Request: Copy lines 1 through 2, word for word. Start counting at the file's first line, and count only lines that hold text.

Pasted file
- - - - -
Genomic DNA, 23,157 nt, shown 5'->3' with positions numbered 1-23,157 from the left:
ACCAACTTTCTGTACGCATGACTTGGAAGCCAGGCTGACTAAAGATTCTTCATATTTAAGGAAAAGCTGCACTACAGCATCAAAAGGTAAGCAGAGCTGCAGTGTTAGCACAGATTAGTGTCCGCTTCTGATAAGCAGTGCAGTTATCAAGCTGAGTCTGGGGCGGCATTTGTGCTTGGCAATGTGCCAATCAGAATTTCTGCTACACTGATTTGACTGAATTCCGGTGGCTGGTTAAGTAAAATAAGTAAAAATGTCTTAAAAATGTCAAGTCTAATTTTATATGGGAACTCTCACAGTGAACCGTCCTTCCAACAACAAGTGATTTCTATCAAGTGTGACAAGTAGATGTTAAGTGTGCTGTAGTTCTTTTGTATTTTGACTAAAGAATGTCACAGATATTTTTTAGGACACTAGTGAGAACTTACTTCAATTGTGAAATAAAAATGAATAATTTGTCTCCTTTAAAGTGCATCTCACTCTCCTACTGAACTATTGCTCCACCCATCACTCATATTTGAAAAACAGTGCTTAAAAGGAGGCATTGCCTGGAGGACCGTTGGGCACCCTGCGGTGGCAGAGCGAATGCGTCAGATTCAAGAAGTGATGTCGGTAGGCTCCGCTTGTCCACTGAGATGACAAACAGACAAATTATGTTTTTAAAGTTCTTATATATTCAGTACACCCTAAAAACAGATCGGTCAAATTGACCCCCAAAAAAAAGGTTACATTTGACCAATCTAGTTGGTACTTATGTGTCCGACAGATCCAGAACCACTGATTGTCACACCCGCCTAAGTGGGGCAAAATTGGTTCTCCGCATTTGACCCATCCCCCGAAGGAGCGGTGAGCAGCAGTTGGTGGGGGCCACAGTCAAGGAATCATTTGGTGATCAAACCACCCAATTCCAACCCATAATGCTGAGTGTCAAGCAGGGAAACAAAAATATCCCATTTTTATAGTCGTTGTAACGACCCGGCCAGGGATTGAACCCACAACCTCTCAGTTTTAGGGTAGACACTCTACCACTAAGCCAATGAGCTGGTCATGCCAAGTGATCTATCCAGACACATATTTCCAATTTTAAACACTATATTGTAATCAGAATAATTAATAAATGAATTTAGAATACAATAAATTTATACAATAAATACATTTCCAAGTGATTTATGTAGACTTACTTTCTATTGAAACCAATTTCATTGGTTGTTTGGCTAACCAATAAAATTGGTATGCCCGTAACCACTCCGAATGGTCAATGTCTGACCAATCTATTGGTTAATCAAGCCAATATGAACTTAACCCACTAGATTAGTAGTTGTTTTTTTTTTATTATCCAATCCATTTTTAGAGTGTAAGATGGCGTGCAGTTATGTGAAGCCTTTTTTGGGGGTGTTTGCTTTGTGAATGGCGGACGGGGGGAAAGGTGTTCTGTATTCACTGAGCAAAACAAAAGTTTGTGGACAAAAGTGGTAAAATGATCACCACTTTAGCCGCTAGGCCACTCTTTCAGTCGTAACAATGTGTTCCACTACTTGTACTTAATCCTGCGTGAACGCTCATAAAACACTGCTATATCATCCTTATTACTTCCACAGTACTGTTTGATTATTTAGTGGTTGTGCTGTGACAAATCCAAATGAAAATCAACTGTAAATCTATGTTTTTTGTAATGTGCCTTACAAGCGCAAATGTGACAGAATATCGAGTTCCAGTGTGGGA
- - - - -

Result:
Genomic DNA, 23,157 nt, shown 5'->3' with positions numbered 1-23,157 from the left:
ACCAACTTTCTGTACGCATGACTTGGAAGCCAGGCTGACTAAAGATTCTTCATATTTAAGGAAAAGCTGCACTACAGCATCAAAAGGTAAGCAGAGCTGCAGTGTTAGCACAGATTAGTGTCCGCTTCTGATAAGCAGTGCAGTTATCAAGCTGAGTCTGGGGCGGCATTTGTGCTTGGCAATGTGCCAATCAGAATTTCTGCTACACTGATTTGACTGAATTCCGGTGGCTGGTTAAGTAAAATAAGTAAAAATGTCTTAAAAATGTCAAGTCTAATTTTATATGGGAACTCTCACAGTGAACCGTCCTTCCAACAACAAGTGATTTCTATCAAGTGTGACAAGTAGATGTTAAGTGTGCTGTAGTTCTTTTGTATTTTGACTAAAGAATGTCACAGATATTTTTTAGGACACTAGTGAGAACTTACTTCAATTGTGAAATAAAAATGAATAATTTGTCTCCTTTAAAGTGCATCTCACTCTCCTACTGAACTATTGCTCCACCCATCACTCATATTTGAAAAACAGTGCTTAAAAGGAGGCATTGCCTGGAGGACCGTTGGGCACCCTGCGGTGGCAGAGCGAATGCGTCAGATTCAAGAAGTGATGTCGGTAGGCTCCGCTTGTCCACTGAGATGACAAACAGACAAATTATGTTTTTAAAGTTCTTATATATTCAGTACACCCTAAAAACAGATCGGTCAAATTGACCCCCAAAAAAAAGGTTACATTTGACCAATCTAGTTGGTACTTATGTGTCCGACAGATCCAGAACCACTGATTGTCACACCCGCCTAAGTGGGGCAAAATTGGTTCTCCGCATTTGACCCATCCCCCGAAGGAGCGGTGAGCAGCAGTTGGTGGGGGCCACAGTCAAGGAATCATTTGGTGATCAAACCACCCAATTCCAACCCATAATGCTGAGTGTCAAGCAGGGAAACAAAAATATCCCATTTTTATAGTCGTTGTAACGACCCGGCCAGGGATTGAACCCACAACCTCTCAGTTTTAGGGTAGACACTCTACCACTAAGCCAATGAGCTGGTCATGCCAAGTGATCTATCCAGACACATATTTCCAATTTTAAACACTATATTGTAATCAGAATAATTAATAAATGAATTTAGAATACAATAAATTTATACAATAAATACATTTCCAAGTGATTTATGTAGACTTACTTTCTATTGAAACCAATTTCATTGGTTGTTTGGCTAACCAATAAAATTGGTATGCCCGTAACCACTCCGAATGGTCAATGTCTGACCAATCTATTGGTTAATCAAGCCAATATGAACTTAACCCACTAGATTAGTAGTTGTTTTTTTTTTATTATCCAATCCATTTTTAGAGTGTAAGATGGCGTGCAGTTATGTGAAGCCTTTTTTGGGGGTGTTTGCTTTGTGAATGGCGGACGGGGGGAAAGGTGTTCTGTATTCACTGAGCAAAACAAAAGTTTGTGGACAAAAGTGGTAAAATGATCACCACTTTAGCCGCTAGGCCACTCTTTCAGTCGTAACAATGTGTTCCACTACTTGTACTTAATCCTGCGTGAACGCTCATAAAACACTGCTATATCATCCTTATTACTTCCACAGTACTGTTTGATTATTTAGTGGTTGTGCTGTGACAAATCCAAATGAAAATCAACTGTAAATCTATGTTTTTTGTAATGTGCCTTACAAGCGCAAATGTGACAGAATATCGAGTTCCAGTGTGGGA